Thoughts on Modern Democracy

As far as blog posts go, this one will be lacking. I’m not sure I will be able to find a proper call to action, and I’m really not sure it matters. As it is more often than not, the action you take should be your own choice. In any case, this struck me recently as a topic that should be considered without so much emotional bias, and with an attitude of concern. But if you can read this without feeling the emotions kick in, you’re a better human than I am.

Democracy is a beautiful concept, and though I have a great deal of respect for the United States government which is still offering its 300+ million citizens (and any of the other nearly eight billion people on Earth) the highest potential to fulfill any dream imaginable, there are fundamental problems and inconsistencies that are plainly visible. Democracy, in its finest form, gives its power to the entire collective by allowing every individual to have a voice, and the United States and its freedom of speech are doing that better than anyone should have hoped to expect given the current state of the world.

Personally, as I write this, I almost want to drop the issue entirely. Ignore me, I’d ignore myself. I hate talking about problems, whether in a relationship, politics, education, family values, religion, etc. It usually leads to more conflict, and I go back and forth between feeling like its completely unnecessary and of the highest importance. That being said, and speaking of education, I believe wholeheartedly in battling ignorance (or lack of appreciation of the bigger picture) whenever possible. I don’t want to tell anyone what to believe, how to think, or what to do with the information they have (what would the world be without diversity?), but it never hurts anybody to change their perspective from time to time.

American citizens live in a world where they are expected to contribute to the goal, elect the officials that drive the progress, and then grow to participate directly. Enter secrets. Secret secrets. Conspiracy. Truth and half truth. Maybe some lies. Keep in mind, the secrets or conspiracies don’t actually need to exist in order to cause a problem for democracy. They just need voters to believe they exist to throw a wrench into the system. We have a democracy filled with ignorant (by no fault of their own) voters. And where they don’t know, they guess. If they can’t handle the truth? I don’t know. But when you really think hard about the constitution, and you consider the past few years, it all seems surreal and laughable.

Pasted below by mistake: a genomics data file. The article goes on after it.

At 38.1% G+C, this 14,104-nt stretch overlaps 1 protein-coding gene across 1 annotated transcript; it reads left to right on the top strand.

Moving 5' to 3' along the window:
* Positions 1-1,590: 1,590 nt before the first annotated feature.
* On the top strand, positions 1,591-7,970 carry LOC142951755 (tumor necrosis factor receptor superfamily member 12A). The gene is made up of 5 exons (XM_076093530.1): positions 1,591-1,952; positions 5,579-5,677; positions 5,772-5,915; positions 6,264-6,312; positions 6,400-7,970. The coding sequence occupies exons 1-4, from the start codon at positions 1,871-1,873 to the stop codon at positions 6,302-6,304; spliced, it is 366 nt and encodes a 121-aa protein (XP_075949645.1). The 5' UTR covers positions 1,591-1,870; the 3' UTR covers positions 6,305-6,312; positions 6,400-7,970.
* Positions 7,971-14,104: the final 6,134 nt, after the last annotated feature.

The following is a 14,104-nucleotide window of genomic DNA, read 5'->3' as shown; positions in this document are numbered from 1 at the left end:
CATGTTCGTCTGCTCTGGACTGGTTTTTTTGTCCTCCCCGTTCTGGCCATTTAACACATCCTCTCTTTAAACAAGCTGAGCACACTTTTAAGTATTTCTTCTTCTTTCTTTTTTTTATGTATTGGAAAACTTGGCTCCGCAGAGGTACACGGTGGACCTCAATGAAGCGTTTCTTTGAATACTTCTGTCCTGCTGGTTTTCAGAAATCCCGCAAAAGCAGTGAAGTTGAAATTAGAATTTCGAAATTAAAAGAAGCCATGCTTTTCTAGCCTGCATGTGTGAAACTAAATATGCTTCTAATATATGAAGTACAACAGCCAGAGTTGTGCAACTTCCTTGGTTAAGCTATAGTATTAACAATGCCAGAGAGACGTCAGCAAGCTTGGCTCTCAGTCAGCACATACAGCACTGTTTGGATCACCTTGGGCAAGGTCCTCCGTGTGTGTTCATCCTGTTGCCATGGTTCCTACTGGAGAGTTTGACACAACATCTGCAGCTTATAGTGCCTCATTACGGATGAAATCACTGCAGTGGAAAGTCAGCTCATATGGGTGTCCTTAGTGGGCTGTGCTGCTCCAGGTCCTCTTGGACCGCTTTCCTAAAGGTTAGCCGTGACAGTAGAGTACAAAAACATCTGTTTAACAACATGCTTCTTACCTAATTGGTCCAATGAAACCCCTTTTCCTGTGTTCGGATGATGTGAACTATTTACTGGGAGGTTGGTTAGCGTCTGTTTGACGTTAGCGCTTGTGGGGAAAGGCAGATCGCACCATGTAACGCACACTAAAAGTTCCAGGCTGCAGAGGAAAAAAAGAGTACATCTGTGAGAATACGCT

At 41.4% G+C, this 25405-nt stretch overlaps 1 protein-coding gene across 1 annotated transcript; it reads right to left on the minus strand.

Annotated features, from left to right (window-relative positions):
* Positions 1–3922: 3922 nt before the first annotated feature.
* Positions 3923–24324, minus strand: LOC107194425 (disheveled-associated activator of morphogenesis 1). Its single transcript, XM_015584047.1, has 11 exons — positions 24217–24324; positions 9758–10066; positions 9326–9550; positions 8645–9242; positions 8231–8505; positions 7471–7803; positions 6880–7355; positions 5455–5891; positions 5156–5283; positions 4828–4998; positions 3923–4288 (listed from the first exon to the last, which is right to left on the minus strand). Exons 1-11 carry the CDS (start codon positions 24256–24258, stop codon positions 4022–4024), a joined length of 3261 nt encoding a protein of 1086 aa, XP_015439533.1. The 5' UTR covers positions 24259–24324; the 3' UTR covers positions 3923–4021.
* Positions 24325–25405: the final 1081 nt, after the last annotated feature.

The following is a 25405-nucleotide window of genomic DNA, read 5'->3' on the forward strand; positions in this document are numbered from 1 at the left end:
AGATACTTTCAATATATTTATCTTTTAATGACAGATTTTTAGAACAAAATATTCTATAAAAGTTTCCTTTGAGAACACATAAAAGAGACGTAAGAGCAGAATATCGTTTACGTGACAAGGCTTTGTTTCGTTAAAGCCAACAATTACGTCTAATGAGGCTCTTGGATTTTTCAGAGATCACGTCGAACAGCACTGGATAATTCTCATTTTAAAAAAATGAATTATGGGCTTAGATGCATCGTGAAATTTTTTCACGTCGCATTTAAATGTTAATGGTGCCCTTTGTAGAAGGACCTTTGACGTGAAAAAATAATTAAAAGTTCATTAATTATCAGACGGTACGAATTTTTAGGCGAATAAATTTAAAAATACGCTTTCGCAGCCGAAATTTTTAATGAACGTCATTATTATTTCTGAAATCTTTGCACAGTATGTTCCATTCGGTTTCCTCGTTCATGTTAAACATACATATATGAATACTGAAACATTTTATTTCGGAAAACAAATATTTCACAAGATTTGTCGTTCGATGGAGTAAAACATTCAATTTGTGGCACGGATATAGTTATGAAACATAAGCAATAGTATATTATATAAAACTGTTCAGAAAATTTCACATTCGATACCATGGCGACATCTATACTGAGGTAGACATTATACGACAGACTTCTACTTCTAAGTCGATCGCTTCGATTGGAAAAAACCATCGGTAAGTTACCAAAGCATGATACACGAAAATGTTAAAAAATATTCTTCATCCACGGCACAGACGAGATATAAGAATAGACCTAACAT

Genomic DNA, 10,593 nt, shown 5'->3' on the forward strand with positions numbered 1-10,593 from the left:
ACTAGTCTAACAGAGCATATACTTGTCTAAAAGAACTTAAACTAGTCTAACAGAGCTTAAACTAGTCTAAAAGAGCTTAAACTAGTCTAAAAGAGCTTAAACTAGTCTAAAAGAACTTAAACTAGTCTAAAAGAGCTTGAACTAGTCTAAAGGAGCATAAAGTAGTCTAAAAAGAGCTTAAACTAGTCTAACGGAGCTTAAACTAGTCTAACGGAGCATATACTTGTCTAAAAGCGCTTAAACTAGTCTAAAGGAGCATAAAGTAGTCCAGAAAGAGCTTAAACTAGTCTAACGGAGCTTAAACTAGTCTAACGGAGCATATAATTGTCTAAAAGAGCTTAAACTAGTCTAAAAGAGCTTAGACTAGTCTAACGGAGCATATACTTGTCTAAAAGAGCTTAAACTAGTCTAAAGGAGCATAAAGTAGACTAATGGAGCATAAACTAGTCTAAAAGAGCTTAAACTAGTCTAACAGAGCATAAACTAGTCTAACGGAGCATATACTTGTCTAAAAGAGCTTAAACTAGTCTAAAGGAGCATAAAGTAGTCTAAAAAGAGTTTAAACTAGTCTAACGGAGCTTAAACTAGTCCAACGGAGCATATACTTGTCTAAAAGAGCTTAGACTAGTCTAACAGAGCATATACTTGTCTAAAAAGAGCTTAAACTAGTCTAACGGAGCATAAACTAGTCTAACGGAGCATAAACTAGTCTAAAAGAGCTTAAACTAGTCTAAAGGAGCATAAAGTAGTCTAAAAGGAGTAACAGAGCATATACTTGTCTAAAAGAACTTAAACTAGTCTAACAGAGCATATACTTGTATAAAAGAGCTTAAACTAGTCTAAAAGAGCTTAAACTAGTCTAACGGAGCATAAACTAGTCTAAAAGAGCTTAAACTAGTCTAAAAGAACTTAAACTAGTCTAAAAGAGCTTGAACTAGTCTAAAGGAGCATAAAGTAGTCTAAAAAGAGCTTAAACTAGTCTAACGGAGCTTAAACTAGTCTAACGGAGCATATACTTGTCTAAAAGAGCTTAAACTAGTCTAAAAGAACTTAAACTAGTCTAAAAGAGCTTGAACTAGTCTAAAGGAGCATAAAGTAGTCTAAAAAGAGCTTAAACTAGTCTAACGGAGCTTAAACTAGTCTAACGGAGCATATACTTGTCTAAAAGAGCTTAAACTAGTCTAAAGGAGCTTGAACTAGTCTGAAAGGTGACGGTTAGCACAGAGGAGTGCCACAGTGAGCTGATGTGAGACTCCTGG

We aren’t going to fix all the problems. We aren’t going to iron all the wrinkles. No, we’re going to go to prom with a tux that’s too big on top and short around the ankles with a crinkled purple shirt and mustard stained tie that we spend all our time trying to keep covered underneath. And we’ll probably have bad breath and a polka dotted face that only gets a kiss on the cheek at the end of the night. I’m not laughing either. Democracy does not and can not exist in a modern world. Not really. Not on this scale.

I should be clear. I don’t have much of an issue with the government. Managing society in 2021 is a complicated thing to do. I don’t personally want to know all the secrets. I don’t think anyone else really does either.

It may be that what is sensational will always be the most pertinent. It may be that the government slapping us in the face with all the dirty secrets would sober us up. To anyone reading and nodding your head, a high five. To everyone else, go buy an ice cream cone. You can pick whichever flavor you want.


Published by dbmoore0727

If I explain it, what good does it do?

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